>
    > Find various "virgin" strips of local bush and repeat those
    > experiments. Take photos every 50/100 trips say.


    The article which inspired all this discussion was not
    referring to virgin strips of local bush. It was referring
    to walking/management tracks in Whites Hill Reserve which
    are designed pretty similarly to the tracks in regions such
    as Daisy Hill Forest and Gap Creek Reserve, two areas in
    which mountain bikers have _not_ been accused of causing
    "100 times the damage of walking".

    <snip>

    > Note, my issue isn't with "constructed recreational facilities" which
    > are not what this is about. That is an entitrely different matter.


    Actually, that was the entire point of the topic.

    <snip>
    > [1] You are not going to win them over. You just have to convinve
    > council/some-authority staff that it is all anti-bike hysteria and you
    > have the proof to support your claims. As it stands, anyone with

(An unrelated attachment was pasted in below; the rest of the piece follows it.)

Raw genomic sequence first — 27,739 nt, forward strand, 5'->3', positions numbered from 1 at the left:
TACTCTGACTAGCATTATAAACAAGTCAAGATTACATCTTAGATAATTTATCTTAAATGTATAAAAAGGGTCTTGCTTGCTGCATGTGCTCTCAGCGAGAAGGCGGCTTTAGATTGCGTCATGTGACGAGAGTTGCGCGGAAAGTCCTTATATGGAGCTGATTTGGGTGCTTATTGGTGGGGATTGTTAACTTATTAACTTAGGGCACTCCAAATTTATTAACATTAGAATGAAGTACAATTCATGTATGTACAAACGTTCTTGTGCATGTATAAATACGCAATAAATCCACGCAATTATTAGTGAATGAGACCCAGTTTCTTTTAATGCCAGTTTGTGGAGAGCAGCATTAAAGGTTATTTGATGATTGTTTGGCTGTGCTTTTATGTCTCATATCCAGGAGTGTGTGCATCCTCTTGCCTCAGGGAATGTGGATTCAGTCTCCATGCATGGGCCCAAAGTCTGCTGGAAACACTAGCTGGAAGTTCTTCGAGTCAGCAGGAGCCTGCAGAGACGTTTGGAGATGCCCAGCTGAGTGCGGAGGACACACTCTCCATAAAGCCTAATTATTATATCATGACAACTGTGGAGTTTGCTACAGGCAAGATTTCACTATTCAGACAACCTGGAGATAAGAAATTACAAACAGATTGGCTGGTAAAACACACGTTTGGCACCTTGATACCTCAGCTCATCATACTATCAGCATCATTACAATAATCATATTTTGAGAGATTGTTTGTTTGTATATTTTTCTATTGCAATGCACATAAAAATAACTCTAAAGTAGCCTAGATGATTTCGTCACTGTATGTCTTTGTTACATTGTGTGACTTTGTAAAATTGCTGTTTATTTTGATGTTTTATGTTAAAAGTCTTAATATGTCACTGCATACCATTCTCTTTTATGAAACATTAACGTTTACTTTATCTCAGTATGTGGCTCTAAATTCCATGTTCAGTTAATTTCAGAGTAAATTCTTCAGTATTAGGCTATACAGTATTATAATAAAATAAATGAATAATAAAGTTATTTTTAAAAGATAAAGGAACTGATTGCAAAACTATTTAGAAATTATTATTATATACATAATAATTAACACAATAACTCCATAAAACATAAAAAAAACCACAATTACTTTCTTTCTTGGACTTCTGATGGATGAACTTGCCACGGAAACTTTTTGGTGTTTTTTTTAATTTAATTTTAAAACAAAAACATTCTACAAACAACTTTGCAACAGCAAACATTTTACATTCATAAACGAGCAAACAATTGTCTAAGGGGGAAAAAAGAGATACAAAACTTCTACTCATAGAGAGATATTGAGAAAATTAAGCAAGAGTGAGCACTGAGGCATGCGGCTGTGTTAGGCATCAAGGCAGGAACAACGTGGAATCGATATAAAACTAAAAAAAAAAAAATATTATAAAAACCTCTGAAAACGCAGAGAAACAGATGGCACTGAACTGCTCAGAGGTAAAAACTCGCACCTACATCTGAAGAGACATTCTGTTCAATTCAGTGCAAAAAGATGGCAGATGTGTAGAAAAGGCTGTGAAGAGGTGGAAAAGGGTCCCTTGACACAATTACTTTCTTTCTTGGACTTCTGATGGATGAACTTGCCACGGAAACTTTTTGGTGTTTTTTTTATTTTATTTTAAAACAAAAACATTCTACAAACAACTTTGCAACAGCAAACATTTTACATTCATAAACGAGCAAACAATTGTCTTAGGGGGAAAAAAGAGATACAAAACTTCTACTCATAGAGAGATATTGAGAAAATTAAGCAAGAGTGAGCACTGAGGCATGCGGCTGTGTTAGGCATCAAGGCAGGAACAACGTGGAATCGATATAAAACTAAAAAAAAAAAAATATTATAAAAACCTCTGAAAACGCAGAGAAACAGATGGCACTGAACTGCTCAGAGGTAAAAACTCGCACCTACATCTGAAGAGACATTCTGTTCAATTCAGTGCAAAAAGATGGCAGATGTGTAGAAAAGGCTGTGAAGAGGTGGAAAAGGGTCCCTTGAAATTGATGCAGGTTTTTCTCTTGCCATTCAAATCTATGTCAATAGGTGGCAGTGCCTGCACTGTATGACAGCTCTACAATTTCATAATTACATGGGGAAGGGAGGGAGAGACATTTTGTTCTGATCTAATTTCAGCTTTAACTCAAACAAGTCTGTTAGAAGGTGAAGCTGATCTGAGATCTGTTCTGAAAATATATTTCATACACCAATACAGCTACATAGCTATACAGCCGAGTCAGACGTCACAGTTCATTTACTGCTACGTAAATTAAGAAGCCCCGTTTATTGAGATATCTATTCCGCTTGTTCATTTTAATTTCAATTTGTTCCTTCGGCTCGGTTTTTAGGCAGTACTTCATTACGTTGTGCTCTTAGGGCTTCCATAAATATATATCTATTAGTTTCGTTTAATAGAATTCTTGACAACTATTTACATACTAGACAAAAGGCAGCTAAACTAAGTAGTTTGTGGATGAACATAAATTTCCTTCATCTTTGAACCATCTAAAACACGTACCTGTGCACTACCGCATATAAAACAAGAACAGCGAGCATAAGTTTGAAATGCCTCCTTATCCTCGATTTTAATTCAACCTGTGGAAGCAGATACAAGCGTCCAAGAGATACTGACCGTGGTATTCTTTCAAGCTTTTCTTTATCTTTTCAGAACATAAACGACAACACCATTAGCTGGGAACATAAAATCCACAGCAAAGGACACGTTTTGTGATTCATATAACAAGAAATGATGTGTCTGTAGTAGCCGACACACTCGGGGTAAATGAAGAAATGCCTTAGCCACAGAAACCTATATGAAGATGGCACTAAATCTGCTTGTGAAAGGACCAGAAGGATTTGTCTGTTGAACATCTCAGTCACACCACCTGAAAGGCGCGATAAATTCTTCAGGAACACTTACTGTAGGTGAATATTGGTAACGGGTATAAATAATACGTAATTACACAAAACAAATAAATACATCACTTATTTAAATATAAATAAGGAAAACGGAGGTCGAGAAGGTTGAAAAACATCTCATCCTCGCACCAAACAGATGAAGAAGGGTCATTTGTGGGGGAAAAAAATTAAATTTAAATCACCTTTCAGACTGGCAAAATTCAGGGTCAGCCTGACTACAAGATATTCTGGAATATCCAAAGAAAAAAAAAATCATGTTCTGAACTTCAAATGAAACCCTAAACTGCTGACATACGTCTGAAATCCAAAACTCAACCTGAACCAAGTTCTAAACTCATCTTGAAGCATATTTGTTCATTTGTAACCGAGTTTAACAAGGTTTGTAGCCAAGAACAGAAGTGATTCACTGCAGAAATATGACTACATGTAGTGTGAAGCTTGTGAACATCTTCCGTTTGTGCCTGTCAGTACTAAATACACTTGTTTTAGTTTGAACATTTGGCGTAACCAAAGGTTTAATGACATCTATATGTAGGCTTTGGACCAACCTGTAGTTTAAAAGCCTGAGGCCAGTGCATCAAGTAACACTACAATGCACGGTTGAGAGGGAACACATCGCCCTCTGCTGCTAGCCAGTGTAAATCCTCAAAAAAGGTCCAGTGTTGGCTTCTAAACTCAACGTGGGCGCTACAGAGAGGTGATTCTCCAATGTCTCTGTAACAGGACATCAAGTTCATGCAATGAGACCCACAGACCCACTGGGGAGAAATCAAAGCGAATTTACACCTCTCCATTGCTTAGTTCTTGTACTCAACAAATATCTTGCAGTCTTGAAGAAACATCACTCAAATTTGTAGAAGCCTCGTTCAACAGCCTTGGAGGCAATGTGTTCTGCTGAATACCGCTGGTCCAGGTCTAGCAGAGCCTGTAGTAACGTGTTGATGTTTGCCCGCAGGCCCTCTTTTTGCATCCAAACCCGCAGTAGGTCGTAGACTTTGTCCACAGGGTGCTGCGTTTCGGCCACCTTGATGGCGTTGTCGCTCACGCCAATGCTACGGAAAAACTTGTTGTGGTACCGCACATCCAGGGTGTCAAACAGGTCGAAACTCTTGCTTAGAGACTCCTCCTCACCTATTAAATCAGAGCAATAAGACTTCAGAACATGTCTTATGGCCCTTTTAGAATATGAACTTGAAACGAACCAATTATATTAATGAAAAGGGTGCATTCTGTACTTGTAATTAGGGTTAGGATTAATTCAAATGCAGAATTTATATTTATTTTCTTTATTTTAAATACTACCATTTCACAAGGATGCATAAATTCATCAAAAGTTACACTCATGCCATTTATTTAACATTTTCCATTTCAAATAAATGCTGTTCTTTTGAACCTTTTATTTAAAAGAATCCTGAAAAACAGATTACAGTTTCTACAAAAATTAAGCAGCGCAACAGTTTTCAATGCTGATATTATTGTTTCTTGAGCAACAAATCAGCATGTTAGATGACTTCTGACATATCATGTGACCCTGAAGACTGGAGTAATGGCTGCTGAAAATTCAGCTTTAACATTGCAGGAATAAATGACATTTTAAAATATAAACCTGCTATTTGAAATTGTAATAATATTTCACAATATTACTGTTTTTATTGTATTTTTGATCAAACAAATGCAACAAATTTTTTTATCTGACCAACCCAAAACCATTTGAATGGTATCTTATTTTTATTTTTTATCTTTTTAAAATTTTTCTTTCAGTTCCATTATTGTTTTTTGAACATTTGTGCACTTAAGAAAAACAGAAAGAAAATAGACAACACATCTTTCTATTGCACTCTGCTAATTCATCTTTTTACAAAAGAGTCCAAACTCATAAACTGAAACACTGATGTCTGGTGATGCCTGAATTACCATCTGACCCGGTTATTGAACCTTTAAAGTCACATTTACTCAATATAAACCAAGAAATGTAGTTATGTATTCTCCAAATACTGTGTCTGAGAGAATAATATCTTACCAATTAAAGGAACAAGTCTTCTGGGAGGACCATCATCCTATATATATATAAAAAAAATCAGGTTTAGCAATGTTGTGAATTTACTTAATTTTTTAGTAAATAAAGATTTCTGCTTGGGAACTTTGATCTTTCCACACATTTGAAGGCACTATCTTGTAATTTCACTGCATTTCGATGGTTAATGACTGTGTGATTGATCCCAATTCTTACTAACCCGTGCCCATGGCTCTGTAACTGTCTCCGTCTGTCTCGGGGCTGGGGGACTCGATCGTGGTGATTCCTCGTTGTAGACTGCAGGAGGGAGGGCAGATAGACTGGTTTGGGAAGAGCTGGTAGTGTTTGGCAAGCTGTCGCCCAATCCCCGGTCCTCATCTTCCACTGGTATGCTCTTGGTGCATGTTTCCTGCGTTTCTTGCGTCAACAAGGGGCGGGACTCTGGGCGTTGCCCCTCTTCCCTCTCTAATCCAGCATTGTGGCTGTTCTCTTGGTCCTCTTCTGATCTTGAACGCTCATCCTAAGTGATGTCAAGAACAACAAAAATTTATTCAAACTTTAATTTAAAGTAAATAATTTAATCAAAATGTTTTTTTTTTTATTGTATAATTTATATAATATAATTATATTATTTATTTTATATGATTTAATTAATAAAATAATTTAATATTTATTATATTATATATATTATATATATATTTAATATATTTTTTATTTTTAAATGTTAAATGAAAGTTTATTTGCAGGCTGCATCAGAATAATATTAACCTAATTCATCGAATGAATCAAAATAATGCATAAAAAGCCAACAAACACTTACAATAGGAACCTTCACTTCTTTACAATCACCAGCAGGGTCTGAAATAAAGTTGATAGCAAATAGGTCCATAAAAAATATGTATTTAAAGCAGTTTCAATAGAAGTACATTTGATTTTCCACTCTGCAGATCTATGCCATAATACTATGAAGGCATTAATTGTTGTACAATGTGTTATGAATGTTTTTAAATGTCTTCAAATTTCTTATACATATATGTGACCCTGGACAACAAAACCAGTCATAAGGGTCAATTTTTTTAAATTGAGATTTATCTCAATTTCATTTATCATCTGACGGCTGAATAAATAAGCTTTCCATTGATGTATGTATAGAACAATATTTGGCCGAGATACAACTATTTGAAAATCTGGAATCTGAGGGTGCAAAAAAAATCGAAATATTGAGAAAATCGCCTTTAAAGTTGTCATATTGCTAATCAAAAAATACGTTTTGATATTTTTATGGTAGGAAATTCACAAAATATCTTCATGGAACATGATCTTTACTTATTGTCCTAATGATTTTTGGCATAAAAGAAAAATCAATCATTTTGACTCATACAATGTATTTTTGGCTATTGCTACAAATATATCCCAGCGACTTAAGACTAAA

> experience in writing submissions can, with a little research, pull the
    > rug out from all the pro-MTB claims being made.


    The complaint was with the media reporting non-facts as
    facts. I asked them to back it up. Wow, talk about a subject
    change.

    Tam
     
  5. On Thu, 02 Nov 2006 14:04:13 +1000, Tamyka Bell <[email protected]>
    wrote:

    >In my local paper this week, there was an article about
    >damage being done by "young hoodlums" in a local reserve.
    >Apparently these hoodlums are leaving bongs in the bushland
    >and are riding their bikes. The spokesperson for the local
    >conservation group made a comment that "cycling causes 100
    >times the damage that bushwalking does" which I think is a
    >ludicrous statement. I vaguely remembered someone posting
    >something about damage levels... and hoped someone could
    >point me in the right direction (because I have heaps of
    >marking to do and no time to go find a vacant computer with
    >web access...) I'd like to write a letter calling the
    >article "claptrap" or similar.
    >
    >As an aside, I've seen those hoodlums while running in
    >their. They were carrying knives and small axes and big
    >backpacks. They were riding their bikes on the formed trails
    >and not skidding. Somehow I don't think it was their cycling
    >causing the damage...
    >
    >Tam


    I doubt there is bugger all difference. Most tracks that bike riders
    use are already well worn, and the ones that aren't probably are not
    suited to bikes anyway.